Gov. Bill Walker and Lt. Gov. Byron Mallott signed a letter last week asking the federal government to declare the 2018 Pacific cod fishery in the Gulf of Alaska a disaster.
That could make the fishery eligible for federal relief funds, although who specifically would receive money would be figured out later.
It follows a decline in stock and a deep cut to the 2018 Pacific cod quota in the gulf.
According to the letter, the value of the 2018 Pacific cod harvest is looking at a more than 80 percent drop in revenue from the five-year average. Barbara Blake, senior adviser to Walker and Mallott, said crossing that 80 percent threshold makes the fishery eligible for a disaster declaration.
Blake said the letter will go to the secretary of commerce for a decision.
“How we’ve seen this come about in the past is that request goes in along with other natural disasters, and that’s how we end up getting the appropriations for that, is they roll it into natural disasters like hurricane relief and things of that nature,” Blake said.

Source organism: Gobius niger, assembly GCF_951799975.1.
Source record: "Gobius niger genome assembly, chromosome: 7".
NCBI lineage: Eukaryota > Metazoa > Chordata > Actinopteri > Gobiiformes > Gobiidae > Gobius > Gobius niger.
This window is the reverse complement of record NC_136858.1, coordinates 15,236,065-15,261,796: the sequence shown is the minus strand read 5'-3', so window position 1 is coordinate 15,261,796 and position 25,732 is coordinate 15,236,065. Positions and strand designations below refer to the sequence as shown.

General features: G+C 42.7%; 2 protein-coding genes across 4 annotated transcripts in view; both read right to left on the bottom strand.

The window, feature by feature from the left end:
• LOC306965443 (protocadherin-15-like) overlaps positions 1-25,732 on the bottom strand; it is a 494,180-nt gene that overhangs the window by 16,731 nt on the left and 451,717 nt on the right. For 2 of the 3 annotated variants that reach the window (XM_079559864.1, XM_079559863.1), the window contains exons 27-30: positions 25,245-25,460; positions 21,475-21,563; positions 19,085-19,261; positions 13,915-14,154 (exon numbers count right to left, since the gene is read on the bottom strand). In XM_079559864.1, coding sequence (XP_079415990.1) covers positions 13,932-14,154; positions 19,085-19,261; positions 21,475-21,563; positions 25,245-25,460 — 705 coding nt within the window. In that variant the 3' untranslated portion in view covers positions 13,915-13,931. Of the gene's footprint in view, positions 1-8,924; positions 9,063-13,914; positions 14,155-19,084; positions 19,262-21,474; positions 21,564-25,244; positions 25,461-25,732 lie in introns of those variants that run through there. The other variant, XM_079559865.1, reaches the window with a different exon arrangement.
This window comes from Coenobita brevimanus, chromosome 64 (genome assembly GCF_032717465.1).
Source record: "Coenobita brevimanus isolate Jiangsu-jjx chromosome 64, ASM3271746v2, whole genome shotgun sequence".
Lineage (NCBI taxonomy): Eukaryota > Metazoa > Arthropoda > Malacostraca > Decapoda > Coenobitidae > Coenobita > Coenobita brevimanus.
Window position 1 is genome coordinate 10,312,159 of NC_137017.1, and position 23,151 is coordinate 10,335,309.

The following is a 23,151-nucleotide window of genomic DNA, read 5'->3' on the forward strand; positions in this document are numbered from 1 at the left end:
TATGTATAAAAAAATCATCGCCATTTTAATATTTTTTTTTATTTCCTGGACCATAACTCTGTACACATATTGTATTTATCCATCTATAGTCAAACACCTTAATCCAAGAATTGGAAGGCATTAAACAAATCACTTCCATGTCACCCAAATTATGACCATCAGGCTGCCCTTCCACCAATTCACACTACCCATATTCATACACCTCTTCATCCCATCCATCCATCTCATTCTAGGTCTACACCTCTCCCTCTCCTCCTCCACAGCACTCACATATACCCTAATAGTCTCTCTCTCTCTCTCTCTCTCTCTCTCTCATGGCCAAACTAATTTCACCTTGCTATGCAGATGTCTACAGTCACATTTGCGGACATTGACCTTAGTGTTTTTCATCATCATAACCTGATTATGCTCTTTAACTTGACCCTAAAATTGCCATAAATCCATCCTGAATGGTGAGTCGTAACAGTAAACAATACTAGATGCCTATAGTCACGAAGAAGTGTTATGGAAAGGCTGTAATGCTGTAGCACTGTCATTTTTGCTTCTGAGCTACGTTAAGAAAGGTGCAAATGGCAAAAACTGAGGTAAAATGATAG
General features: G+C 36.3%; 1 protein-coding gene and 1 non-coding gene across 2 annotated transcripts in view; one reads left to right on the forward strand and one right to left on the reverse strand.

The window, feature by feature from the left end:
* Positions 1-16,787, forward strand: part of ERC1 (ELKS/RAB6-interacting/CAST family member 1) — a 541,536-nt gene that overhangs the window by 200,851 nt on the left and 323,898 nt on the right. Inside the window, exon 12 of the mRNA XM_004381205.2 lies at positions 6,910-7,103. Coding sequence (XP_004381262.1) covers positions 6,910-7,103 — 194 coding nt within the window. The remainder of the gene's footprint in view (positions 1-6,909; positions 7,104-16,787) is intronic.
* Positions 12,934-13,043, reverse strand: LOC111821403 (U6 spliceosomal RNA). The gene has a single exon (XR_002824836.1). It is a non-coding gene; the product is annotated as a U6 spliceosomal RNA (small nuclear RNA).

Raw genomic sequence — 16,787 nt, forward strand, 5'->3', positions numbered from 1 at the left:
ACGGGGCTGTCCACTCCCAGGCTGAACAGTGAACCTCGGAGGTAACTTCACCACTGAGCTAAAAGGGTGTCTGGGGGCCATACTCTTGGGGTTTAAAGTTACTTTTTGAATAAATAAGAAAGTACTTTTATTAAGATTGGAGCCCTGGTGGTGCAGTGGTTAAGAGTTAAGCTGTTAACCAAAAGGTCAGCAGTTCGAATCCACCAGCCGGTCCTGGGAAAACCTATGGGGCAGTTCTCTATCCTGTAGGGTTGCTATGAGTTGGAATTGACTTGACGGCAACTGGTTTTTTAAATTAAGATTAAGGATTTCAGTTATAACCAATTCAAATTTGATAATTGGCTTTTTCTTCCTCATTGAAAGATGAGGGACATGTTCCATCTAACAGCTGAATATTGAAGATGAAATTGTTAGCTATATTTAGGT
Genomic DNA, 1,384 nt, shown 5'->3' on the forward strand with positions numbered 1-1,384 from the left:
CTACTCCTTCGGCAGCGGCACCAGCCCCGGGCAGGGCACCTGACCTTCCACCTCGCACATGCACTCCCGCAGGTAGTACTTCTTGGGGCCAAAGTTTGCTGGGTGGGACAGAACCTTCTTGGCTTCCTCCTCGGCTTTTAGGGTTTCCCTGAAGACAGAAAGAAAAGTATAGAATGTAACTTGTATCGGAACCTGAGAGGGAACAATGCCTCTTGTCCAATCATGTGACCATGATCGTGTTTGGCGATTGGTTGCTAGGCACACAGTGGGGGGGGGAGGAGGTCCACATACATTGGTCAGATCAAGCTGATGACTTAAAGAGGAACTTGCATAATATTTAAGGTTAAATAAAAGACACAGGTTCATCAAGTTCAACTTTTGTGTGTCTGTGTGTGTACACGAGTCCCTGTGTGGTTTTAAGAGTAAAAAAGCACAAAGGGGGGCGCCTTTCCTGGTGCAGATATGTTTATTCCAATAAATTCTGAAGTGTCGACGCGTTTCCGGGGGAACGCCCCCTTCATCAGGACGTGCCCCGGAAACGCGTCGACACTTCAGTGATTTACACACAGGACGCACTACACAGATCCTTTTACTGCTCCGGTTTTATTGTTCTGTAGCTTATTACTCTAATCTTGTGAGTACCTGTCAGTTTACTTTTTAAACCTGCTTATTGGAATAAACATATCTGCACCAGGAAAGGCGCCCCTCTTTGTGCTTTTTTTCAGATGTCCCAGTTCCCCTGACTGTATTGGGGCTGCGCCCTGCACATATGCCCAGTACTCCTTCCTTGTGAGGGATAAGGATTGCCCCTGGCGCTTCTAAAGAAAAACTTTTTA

That’s also how the fishery disaster for the 2016 Gulf of Alaska pink salmon season won funding this year. It’s unclear if the timeline for this declaration will be comparable.
- A ballot initiative aimed at protecting salmon habitat is facing stiff opposition from industry groups, unions and Native corporations in Alaska. That opposition was on full display at an Anchorage hearing on the measure this week.
- The Alaska Mental Health Trust Authority has contracted a team of real estate experts to help decide what to do with a waterfront property it put up for sale more than two years ago. But the City and Borough of Juneau and would-be developers are losing patience.
- About 50 community members waved homemade signs. Representatives from the Alaska branch AFL-CIO and Alaska Native community also spoke.
- Starting Oct. 1, the airline will fly between St. Paul and Anchorage three times per week instead of four — and between Dillingham and Anchorage two times per day instead of three.